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Capacity management best practice

Managing resources across multiple projects can be a rollercoaster ride. The challenge is to keep your resource capacity closely matching the skills demanded by your projects. Striking the right balance is difficult. Whilst there must be sufficient skills available to ensure that each project commitment will be met, having spare bodies hanging around ’just in case’ will reduce utilisation levels and erode operational profits. Capacity management best practice helps to resolve these conflicting objectives.

A Forward loading report, colour coded to highlight periods of resource bottlenecks and spare capacity. Drill down through Department links highlights all corners of the organisation

For those operating in dynamic, changing markets, projects can demand resources with new skills and experience capability. Capacity management best practice highlights the implications of such shifts in demand patterns. Use of ‘What if…?’ modelling will then show the extent to which  re-training, hiring and maybe even planned redundancy programmes, will be required to keep the skills capacity in step with changing patterns of demand.

Resource data requirements

With the technical complexity of projects increasing across all industry sectors, project managers are having to specify more precisely the skills and competency levels needed, task by task, for successful project delivery. The data that resource managers need to know about their teams of project resources is expanding, to include each person’s:

  • Role, Discipline or Team, which is often used as the summary level in capacity management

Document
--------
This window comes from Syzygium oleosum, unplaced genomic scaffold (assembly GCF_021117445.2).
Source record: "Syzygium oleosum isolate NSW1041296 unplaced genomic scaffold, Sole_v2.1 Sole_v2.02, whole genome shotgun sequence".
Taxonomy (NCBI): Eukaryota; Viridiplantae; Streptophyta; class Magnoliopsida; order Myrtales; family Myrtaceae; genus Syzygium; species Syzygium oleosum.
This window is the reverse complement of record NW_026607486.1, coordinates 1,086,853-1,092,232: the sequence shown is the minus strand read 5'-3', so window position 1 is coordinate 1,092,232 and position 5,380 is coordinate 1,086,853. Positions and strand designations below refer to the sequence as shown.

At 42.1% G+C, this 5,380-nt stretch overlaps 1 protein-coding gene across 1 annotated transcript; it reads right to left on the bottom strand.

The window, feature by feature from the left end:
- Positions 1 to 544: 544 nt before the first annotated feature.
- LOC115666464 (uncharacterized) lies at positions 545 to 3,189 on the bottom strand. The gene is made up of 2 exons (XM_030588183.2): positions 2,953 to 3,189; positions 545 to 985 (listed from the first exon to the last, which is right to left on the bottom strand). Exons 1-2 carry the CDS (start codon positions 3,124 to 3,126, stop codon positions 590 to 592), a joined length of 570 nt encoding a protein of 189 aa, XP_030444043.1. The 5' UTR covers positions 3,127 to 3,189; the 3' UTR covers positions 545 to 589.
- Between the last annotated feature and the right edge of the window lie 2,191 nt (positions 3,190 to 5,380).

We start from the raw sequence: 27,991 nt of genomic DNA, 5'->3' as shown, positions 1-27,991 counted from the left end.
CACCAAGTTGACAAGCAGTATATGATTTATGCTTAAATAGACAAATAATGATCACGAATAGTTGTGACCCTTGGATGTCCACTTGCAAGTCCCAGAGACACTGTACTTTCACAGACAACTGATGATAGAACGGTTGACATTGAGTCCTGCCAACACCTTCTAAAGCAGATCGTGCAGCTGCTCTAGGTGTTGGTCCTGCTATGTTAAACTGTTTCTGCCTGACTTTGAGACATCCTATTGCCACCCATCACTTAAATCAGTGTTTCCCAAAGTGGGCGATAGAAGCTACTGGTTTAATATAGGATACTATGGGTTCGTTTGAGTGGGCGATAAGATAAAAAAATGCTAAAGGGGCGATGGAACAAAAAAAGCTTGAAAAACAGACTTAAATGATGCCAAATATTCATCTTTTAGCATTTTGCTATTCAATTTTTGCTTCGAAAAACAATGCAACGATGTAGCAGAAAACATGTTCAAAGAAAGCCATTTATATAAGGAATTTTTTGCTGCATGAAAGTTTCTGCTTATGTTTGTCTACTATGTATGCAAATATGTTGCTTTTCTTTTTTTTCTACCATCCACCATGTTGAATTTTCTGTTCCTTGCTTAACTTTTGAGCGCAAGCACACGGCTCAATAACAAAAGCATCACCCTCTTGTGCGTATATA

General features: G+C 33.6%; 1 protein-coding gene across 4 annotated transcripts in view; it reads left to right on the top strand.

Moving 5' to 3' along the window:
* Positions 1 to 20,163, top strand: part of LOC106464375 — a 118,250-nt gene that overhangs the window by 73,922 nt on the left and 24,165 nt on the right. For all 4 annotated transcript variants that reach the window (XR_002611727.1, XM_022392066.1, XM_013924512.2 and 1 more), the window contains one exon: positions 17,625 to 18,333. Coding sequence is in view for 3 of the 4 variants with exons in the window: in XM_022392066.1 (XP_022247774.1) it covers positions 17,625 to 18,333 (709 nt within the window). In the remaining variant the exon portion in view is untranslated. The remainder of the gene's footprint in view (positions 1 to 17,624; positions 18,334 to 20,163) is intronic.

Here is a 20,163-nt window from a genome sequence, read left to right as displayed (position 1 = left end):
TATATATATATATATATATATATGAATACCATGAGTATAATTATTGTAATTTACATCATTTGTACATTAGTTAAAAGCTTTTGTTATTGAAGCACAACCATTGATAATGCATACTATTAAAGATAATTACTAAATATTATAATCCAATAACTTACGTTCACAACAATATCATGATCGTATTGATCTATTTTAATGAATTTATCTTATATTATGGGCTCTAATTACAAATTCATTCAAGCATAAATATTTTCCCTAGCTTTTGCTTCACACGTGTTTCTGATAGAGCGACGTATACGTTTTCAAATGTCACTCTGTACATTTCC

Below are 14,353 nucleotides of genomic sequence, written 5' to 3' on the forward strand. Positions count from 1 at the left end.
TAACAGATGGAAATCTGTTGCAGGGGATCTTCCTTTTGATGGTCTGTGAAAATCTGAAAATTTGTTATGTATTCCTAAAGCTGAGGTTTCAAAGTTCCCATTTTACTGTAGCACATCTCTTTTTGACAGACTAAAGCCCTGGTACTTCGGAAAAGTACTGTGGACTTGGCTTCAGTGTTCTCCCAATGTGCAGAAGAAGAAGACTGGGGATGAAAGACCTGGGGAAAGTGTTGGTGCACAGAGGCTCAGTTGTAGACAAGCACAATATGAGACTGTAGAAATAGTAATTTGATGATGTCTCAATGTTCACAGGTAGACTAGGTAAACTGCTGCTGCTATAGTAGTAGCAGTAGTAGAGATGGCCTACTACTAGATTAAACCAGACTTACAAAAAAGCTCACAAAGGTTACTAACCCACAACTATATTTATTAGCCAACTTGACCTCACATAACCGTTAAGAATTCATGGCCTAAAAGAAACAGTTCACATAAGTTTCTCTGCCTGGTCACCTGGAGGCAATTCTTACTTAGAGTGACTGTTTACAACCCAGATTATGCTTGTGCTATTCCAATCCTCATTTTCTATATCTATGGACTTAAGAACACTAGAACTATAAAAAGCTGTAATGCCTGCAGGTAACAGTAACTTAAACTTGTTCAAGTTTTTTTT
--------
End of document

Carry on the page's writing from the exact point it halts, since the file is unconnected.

• Skill sets, each with a competency or grade level, e.g. Mechanical Engineer (Intermediate), Construction Manager (Advanced), etc.
  • Industry sector experience, and
  • relevant qualifications and certifications, with expiry dates.

Organising such data as a skills matrix helps both project and resource managers to have early warning of capacity management issues, as new projects arrive.

Most multi-project businesses have a matrix organisation, where project managers are responsible for the delivery of individual projects and resource managers supply the required project resources. Senior managers will be concerned that shortages of suitable staff will not jeopardise any project commitments, by implementing sound demand management and resource allocation processes. Capacity management best practice should be a key component of these.

Barry Muir is a Director of Innate Management Systems Ltd. We have been implementing resource management software in a wide variety of professional services organizations for more than 20 years.
Posted in resource management

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